Simile “My bounty is as boundless as the sea…”
Simile “Love goes toward love as schoolboys from their books;/But love from love, towards school with heavy looks.”
Allusion “Else would I tear the cave where Echo lies…”
Hyperbole Juliet: “What o’clock to-morrow/Shall I send to thee?”Romeo: “By the hour of nine.”Juliet: “I will not fail. Tis twenty years ’til then.”
Oxymoron “Parting is such sweet sorrow…”
Personification “The grey-eyed morn smiles on the frowning night…”
Foreshadowing/Oxymoron “These violent delights have violent ends/And in their triumph die…”
Simile “Thy head is as full of quarrels as an egg is full of meat.”
Pun “Ask for me to-morrow and you shall find/me a grave man.”
Foreshadowing “This day’s black fate on more days doth depend;/This but begins the woe that others must end.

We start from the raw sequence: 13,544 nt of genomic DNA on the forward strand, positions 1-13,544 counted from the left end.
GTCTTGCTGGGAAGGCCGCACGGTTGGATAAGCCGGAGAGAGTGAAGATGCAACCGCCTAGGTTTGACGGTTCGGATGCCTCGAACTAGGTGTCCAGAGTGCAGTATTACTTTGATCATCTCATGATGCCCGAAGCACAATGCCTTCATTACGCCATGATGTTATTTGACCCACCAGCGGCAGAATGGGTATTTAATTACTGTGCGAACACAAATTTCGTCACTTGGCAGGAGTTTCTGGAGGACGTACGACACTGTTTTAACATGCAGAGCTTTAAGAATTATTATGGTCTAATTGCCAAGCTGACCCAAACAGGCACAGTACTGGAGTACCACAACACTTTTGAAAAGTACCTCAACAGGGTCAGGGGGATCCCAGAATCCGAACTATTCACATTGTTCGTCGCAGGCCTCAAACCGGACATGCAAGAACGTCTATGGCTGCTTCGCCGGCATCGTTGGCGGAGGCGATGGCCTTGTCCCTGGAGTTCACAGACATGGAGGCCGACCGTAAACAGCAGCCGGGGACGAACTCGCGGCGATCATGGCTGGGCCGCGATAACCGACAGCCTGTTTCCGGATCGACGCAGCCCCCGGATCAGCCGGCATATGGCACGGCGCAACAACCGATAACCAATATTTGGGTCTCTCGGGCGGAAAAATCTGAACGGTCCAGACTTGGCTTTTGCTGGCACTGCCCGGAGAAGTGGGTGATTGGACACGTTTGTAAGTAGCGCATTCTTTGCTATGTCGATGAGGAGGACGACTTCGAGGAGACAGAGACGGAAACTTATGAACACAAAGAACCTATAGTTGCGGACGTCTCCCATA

Personification “Come, civil night,/Thou sober-suited matron,all in black/…hood my unmann’d blood, bating in my cheeks/With thy black mantle.”
Oxymoron “Beautiful tyrant! Fiend angelical! Dove-feathered raven! Wolvish-ravening lamb!”
Rhetorical Question “But wherefore, villain, didst thou kill my cousin?/That villain cousin would have kill’d my husband.”
Hyperbole “That banished,’that one word ‘banished,’/Hath slain ten thousand Tybalts.”
Personification “For exile hath more terror in his look,/Much more than death…”
Simile “Thy wit…like powder in a skilless soldier’s flask,/Is set afire by thine own ignorance…”
Personification “A pack of blessing light upon thy back;/Happiness courts thee in her best array.”
Hyperbole “With twenty hundred thousand times more joy/Than thou went’st forth in lamentation.”
Personification “…and jocund day/Stands tiptoe on the misty mountain tops.”
Allusion “Tis but the pale reflex of Cynthia’s brow.”
Foreshadowing “O God I have an ill-divining soul!/Methinks I see thee, now thou are below,/ As one dead in the bottom of a tomb,/Either my eyesight fails, or thou look’st pale.”